New America is just one of many groups with ideas for how to improve children’s outcomes and family well-being. While progress has been slow to date, calls for making early education a national priority have not fallen entirely on deaf ears. For instance, President Obama announced an early learning initiative in his State of the Union address, and key education lawmakers in Congress took up the call. Sen. Tom Harkin (D-IA), chair of the Senate Health, Education, Labor, and Pensions (HELP) Committee, and Rep. George Miller (D-CA), ranking member of the House Education and the Workforce Committee, with Rep. Richard Hanna (R-NY), joined forces to put legislative form to the idea.
Among many other compelling reforms, both the House and Senate versions of the legislation (called the Strong Start Act) emphasize a recommendation we noted in Beyond Subprime Learning: A fundamental rebalancing of state and federal responsibilities for early education. The federal government’s spending comprises only about 12 percent of all public K-12 spending nationally; the remainder of the spending is divided between states and school districts. Yet many states do not even offer pre-K or other publicly funded early education programs, leaving the federal government (through Head Start, home-visiting, and other programs) and perhaps a smattering of school districts as the only public providers in the state.
We argue that instead, states should be responsible for contributing the bulk of the costs. The Strong Start legislation could be one path to accomplish this. It would implement a federal-state partnership program that would gradually transfer fiscal responsibility for expanded state pre-K programs from the federal government to the states. States would pay as little as a 10 percent match—or as much as 100 percent—for their share of the federal dollars. And states would use their own dollars as well as the federal match to provide subgrants to school districts and community-based organizations for pre-K for low- and middle-income children.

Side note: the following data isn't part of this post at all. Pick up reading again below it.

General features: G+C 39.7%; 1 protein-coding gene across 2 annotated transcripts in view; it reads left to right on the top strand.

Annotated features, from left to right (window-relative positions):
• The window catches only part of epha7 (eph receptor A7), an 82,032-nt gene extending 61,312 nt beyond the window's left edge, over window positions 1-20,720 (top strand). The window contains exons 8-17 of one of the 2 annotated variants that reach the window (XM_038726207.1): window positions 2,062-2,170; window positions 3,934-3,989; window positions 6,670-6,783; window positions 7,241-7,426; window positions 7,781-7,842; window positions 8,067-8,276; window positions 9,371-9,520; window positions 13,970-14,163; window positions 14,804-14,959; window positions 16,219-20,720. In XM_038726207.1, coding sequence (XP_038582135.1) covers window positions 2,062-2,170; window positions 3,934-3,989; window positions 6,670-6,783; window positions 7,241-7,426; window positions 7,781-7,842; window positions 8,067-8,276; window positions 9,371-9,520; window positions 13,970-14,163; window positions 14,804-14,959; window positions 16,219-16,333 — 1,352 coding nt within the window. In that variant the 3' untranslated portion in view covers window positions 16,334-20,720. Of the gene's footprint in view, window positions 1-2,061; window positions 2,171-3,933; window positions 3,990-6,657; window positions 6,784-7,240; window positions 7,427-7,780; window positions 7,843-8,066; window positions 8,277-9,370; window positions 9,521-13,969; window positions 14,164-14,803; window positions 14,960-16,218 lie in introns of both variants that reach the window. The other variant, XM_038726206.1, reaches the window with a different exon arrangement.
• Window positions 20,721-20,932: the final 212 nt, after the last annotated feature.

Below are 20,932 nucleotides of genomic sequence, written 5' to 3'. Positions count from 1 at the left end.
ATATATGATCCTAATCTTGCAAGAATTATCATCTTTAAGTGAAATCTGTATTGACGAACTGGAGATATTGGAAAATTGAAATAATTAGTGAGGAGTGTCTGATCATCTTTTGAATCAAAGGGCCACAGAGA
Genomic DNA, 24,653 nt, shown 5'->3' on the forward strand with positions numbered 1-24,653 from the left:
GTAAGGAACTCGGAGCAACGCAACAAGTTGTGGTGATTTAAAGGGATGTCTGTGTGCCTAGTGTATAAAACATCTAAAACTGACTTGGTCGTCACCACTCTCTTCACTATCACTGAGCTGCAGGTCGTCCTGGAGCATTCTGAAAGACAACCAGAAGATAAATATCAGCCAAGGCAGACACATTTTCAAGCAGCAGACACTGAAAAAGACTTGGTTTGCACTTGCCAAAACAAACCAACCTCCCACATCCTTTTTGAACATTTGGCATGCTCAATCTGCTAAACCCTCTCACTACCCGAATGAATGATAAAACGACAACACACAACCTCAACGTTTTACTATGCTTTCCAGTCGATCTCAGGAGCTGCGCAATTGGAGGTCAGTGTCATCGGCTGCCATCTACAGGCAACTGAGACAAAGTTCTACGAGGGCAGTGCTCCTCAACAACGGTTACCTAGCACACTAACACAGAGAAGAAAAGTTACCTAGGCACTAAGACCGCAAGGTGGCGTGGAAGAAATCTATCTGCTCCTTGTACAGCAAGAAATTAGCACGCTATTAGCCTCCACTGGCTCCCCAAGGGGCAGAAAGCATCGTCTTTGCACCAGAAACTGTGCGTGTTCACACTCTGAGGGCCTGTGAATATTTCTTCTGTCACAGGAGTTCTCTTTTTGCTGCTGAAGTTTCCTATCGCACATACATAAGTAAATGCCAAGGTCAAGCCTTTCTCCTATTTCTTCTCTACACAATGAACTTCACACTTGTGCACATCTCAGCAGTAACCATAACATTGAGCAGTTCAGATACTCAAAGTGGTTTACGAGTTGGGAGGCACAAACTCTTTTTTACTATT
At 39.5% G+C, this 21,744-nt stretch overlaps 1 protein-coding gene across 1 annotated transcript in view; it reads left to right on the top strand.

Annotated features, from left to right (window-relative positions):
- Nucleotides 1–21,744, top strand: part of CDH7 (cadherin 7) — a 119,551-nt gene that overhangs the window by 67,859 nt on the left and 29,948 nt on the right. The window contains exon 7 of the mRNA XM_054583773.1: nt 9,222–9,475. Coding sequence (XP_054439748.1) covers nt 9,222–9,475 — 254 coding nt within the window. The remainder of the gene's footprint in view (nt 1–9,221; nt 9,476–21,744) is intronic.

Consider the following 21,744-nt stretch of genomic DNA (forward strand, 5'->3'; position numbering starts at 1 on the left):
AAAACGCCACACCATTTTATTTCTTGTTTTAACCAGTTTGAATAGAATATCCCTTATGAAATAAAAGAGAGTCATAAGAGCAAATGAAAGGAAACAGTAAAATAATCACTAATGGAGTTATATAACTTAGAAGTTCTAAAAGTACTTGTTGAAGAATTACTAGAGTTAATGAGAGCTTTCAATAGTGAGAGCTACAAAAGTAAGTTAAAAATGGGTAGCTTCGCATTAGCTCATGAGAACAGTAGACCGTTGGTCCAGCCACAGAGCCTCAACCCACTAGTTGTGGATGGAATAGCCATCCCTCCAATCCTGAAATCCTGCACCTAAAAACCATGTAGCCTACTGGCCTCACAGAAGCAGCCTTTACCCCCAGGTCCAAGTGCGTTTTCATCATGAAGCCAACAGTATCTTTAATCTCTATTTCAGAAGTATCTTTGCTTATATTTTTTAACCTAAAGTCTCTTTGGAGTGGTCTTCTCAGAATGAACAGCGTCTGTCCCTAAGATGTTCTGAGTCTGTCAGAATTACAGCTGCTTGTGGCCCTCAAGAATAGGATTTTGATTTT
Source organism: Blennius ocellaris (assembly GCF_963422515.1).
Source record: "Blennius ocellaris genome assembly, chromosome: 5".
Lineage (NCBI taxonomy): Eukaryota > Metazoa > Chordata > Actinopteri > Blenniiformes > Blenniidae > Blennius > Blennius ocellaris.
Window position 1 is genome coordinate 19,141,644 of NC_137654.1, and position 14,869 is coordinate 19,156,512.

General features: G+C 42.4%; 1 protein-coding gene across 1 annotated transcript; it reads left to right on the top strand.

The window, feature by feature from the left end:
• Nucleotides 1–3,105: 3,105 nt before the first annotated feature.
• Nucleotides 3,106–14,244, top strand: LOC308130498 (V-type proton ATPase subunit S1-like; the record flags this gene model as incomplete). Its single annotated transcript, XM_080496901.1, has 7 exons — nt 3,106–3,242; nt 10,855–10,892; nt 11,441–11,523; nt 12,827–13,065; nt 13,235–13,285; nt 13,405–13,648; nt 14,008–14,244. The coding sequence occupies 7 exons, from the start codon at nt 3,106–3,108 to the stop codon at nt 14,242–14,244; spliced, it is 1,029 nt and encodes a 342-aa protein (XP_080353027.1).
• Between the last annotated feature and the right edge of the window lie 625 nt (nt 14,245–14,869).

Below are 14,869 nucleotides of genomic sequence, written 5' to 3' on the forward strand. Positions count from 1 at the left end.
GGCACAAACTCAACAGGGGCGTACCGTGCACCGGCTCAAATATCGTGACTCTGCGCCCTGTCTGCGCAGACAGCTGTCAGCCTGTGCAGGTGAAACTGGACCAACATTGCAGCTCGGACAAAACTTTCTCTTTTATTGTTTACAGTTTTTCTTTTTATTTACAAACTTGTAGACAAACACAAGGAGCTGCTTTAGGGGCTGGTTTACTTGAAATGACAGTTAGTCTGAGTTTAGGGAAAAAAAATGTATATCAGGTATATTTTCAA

The Strong Start Act is a long way from passage, given political turmoil and the imminent retirement of two of its chief sponsors, Sen. Tom Harkin and Rep. George Miller. However, one provision of the legislation actually became law earlier this year, through $250 million in an appropriations bill: the Preschool Development Grant competition. Those grants, for which the Department of Education recently released new details, are designed to help states bolster their early education infrastructure and, importantly, build connections and alignment between early childhood and K-3 programs – one goal we cited in Beyond Subprime Learning.
The Child Care and Development Block Grant has more promising prospects, at least if the House jumps on board. That bill was drafted by a bipartisan group of senators and passed the Senate overwhelmingly by a 96-2 vote. If the House takes up the bill, it could mean big changes for child care – with many of the reforms similar those we proposed in Beyond Subprime Learning. For example, it would allow parents who are laid off and/or who become ineligible for federal child care subsidies to continue receiving child care for a period of time, giving them the opportunity to find new work or arrange for alternate care. And states would be required to coordinate their child care programs with other early education programs and family services – a critical step to ensuring a high-quality continuum of care and learning from birth on up.
And despite all the interest in early education over the last few years, higher education has arguably garnered even greater salience in the public debate. Earlier this summer, the House and Senate each announced plans to reauthorize the Higher Education Act, which contains an element critical to ensuring high-quality early education classrooms under Title II: educator preparation requirements. The reauthorized law could place more emphasis on the teaching skills and developmental expertise that make a significant difference to children. First and foremost, that means focusing on the quality of interactions between educators and children, a key recommendation in Beyond Subprime Learning.
Our report is chock-full of policy ideas that can be implemented by government officials, colleges and universities, community groups, school administrators, and other stakeholders that aim to move the needle on student achievement, workforce quality, economic mobility, inter-generational poverty, and so much more. Fortunately, there are legislative solutions to some of those ideas. Now we just need members of Congress to come back from the campaign trail and get to work passing those bills into law.
Click here to read our full Beyond Subprime Learning report."